Tuesday, April 19, 2005

Fridge ventilation


It has been over two weeks since I was last on the boat, a little longer than I anticipated. In that two weeks, the fridge has been left running in less than optimum conditions, under a board with no ventilation holes.

Fridge insulationWhen I got on board, the battery voltage was at 23.8 volts, a little below what I had expected (24.5 volts), Though the fridge is designed to run under a counter top with no ventilation holes above the back of the fridge, I suspect this is not too efficient.

The board was there simply to protect the top of the fridge from the inevitable grimy bits and pieces that get left lying about. I never put any ventilation holes in because I was always busy with other stuff and was not really using the fridge anyway.

Now, as I had originally intended, the fridge is packed in polystyrene to provide better insulation, both on the sides and on the top, with more polystyrene against the steel wall behind the fridge. The board above the fridge also has a proper ventilation slot cut into the back of it.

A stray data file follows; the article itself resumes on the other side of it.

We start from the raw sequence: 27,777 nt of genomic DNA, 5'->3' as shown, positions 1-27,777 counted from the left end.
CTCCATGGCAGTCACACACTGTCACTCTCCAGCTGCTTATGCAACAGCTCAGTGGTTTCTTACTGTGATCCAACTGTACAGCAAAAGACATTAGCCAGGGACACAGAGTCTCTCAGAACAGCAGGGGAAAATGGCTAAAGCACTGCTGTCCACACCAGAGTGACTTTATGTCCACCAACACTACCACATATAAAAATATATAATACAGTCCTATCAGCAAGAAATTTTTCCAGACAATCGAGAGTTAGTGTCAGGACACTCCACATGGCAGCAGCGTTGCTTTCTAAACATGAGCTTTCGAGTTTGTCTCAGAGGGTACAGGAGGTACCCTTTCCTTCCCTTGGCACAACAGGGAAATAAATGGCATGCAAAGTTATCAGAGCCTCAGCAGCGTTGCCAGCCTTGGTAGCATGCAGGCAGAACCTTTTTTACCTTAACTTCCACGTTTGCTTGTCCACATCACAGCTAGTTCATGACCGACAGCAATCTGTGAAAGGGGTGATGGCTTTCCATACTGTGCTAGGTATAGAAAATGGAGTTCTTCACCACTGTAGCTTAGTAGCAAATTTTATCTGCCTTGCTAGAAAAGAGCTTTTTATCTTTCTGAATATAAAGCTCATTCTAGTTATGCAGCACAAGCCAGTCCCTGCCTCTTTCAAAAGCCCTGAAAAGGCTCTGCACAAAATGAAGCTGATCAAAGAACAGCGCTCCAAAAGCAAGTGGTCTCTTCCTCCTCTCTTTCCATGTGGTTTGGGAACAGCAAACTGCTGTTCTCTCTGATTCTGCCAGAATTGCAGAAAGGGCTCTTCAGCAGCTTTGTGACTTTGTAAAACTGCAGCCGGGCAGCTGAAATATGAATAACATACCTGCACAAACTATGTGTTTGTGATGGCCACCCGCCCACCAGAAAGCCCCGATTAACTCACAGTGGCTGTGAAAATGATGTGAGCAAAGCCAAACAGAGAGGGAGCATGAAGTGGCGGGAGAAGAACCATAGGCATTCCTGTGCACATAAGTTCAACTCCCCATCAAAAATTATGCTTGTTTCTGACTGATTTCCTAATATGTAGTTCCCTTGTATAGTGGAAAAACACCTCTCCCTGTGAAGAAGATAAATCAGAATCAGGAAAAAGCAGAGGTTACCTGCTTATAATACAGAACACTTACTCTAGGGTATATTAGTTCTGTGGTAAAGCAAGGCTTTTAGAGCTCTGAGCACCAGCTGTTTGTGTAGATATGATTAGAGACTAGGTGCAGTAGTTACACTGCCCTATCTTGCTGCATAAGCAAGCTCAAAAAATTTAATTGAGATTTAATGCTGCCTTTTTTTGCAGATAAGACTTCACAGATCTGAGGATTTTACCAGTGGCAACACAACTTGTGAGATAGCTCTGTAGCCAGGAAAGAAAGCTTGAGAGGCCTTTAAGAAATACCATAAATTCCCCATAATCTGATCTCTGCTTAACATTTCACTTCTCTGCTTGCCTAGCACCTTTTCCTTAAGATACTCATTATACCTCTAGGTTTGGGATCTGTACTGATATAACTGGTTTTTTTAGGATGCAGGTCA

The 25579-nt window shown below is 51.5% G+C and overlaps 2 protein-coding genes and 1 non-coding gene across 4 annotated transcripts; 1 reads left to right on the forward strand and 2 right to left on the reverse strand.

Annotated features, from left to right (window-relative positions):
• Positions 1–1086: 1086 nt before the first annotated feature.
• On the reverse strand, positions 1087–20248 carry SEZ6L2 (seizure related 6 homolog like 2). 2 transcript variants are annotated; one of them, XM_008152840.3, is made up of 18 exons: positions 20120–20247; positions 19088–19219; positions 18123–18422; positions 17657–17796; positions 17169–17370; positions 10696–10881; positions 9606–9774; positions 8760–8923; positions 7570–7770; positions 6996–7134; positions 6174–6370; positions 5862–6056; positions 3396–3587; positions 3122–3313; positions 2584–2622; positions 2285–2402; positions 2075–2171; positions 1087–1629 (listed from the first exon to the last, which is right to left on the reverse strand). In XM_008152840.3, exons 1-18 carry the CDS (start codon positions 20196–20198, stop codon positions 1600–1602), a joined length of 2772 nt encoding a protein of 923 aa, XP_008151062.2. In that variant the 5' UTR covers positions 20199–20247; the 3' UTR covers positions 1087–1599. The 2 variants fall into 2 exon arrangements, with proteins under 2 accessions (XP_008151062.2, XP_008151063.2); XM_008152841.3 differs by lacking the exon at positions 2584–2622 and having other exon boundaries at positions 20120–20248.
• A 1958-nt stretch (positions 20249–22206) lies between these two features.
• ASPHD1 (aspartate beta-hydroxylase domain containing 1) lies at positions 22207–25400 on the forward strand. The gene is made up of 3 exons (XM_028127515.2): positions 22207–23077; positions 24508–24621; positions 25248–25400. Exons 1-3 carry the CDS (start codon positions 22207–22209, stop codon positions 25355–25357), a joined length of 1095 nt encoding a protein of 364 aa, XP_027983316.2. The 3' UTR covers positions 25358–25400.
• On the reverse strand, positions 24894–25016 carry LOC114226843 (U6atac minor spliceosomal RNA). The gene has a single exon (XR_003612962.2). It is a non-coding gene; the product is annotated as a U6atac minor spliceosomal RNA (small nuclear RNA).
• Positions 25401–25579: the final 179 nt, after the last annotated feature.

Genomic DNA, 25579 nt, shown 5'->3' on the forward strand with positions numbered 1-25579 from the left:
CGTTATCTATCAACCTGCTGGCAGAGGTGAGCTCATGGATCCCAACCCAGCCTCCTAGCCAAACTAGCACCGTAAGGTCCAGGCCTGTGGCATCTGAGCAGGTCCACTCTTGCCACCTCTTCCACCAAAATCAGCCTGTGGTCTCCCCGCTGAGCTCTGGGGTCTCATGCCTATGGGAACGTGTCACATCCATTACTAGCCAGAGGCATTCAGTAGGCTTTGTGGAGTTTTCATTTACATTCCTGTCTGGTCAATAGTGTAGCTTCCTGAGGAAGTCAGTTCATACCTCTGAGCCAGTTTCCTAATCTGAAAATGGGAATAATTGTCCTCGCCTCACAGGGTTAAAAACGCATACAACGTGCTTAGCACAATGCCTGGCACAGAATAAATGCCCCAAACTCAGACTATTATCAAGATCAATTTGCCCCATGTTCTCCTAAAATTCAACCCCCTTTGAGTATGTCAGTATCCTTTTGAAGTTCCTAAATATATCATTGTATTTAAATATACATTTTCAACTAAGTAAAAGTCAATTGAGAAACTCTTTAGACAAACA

Soon, I intend to install a freezer below the fridge, with the fridge in the space you can see above it. I believe that, properly insulated, I should be able to run both of these comfortably using only the wind generator. That is providing the wind co-operates of course, Lady Jane is very sheltered where she is currently berthed at Fareham.

I'll know soon enough if the insulation and proper ventilation of the fridge has done the trick.

Normally on a boat so much fridge/freezer space is extravagant, but this is our house by the sea, so why not make it as comfortable as possible?

Note that the scorch mark you can see above the fridge is the result of welding a hole in the steel wall behind the fridge closed. I need to do more work on this space, including painting, before the freezer can finally be installed.

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